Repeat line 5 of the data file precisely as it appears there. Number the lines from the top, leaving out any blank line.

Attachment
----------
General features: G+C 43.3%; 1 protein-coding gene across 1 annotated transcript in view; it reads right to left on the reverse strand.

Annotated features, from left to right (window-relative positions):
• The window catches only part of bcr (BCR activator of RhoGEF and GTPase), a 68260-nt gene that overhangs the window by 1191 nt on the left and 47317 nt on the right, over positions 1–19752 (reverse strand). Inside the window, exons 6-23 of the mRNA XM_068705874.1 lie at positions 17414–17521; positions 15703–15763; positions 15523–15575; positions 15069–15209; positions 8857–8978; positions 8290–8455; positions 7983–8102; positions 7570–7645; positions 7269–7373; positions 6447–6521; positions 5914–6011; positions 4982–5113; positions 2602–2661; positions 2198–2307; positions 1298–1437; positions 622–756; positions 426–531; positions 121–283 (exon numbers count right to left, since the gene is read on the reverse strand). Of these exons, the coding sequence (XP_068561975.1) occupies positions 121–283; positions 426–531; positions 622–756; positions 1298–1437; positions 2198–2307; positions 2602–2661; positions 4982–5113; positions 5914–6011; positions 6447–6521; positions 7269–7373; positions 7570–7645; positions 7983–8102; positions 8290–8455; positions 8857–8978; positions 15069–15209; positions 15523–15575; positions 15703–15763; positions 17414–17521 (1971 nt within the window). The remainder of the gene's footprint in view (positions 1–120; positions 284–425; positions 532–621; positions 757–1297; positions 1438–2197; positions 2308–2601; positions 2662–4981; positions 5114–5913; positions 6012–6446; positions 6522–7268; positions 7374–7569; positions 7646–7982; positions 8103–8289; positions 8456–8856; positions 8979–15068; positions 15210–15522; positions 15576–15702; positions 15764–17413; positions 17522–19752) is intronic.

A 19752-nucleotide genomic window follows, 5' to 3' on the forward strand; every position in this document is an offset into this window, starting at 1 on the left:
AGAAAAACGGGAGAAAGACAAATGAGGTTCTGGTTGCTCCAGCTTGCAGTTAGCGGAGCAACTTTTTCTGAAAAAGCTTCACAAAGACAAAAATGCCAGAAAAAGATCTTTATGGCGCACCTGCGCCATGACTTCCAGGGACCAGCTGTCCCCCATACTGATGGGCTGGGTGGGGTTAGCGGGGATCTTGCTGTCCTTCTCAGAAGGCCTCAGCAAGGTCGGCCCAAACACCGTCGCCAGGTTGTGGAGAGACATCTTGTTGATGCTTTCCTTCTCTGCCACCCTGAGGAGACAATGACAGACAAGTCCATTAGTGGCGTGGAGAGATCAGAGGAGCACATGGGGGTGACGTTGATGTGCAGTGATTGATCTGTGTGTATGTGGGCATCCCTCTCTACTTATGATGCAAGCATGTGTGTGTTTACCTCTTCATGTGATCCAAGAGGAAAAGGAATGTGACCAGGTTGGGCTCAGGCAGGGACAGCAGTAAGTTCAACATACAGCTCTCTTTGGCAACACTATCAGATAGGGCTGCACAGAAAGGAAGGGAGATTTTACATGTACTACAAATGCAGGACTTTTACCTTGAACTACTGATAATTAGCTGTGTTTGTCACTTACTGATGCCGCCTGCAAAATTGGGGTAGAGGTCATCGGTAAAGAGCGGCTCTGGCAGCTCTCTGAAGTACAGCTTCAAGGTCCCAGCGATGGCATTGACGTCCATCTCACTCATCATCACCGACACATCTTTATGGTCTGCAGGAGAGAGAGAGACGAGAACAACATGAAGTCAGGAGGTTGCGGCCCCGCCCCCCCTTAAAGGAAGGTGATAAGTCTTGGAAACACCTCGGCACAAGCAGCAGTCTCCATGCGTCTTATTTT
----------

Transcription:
AGAAAAACGGGAGAAAGACAAATGAGGTTCTGGTTGCTCCAGCTTGCAGTTAGCGGAGCAACTTTTTCTGAAAAAGCTTCACAAAGACAAAAATGCCAGAAAAAGATCTTTATGGCGCACCTGCGCCATGACTTCCAGGGACCAGCTGTCCCCCATACTGATGGGCTGGGTGGGGTTAGCGGGGATCTTGCTGTCCTTCTCAGAAGGCCTCAGCAAGGTCGGCCCAAACACCGTCGCCAGGTTGTGGAGAGACATCTTGTTGATGCTTTCCTTCTCTGCCACCCTGAGGAGACAATGACAGACAAGTCCATTAGTGGCGTGGAGAGATCAGAGGAGCACATGGGGGTGACGTTGATGTGCAGTGATTGATCTGTGTGTATGTGGGCATCCCTCTCTACTTATGATGCAAGCATGTGTGTGTTTACCTCTTCATGTGATCCAAGAGGAAAAGGAATGTGACCAGGTTGGGCTCAGGCAGGGACAGCAGTAAGTTCAACATACAGCTCTCTTTGGCAACACTATCAGATAGGGCTGCACAGAAAGGAAGGGAGATTTTACATGTACTACAAATGCAGGACTTTTACCTTGAACTACTGATAATTAGCTGTGTTTGTCACTTACTGATGCCGCCTGCAAAATTGGGGTAGAGGTCATCGGTAAAGAGCGGCTCTGGCAGCTCTCTGAAGTACAGCTTCAAGGTCCCAGCGATGGCATTGACGTCCATCTCACTCATCATCACCGACACATCTTTATGGTCTGCAGGAGAGAGAGAGACGAGAACAACATGAAGTCAGGAGGTTGCGGCCCCGCCCCCCCTTAAAGGAAGGTGATAAGTCTTGGAAACACCTCGGCACAAGCAGCAGTCTCCATGCGTCTTATTTT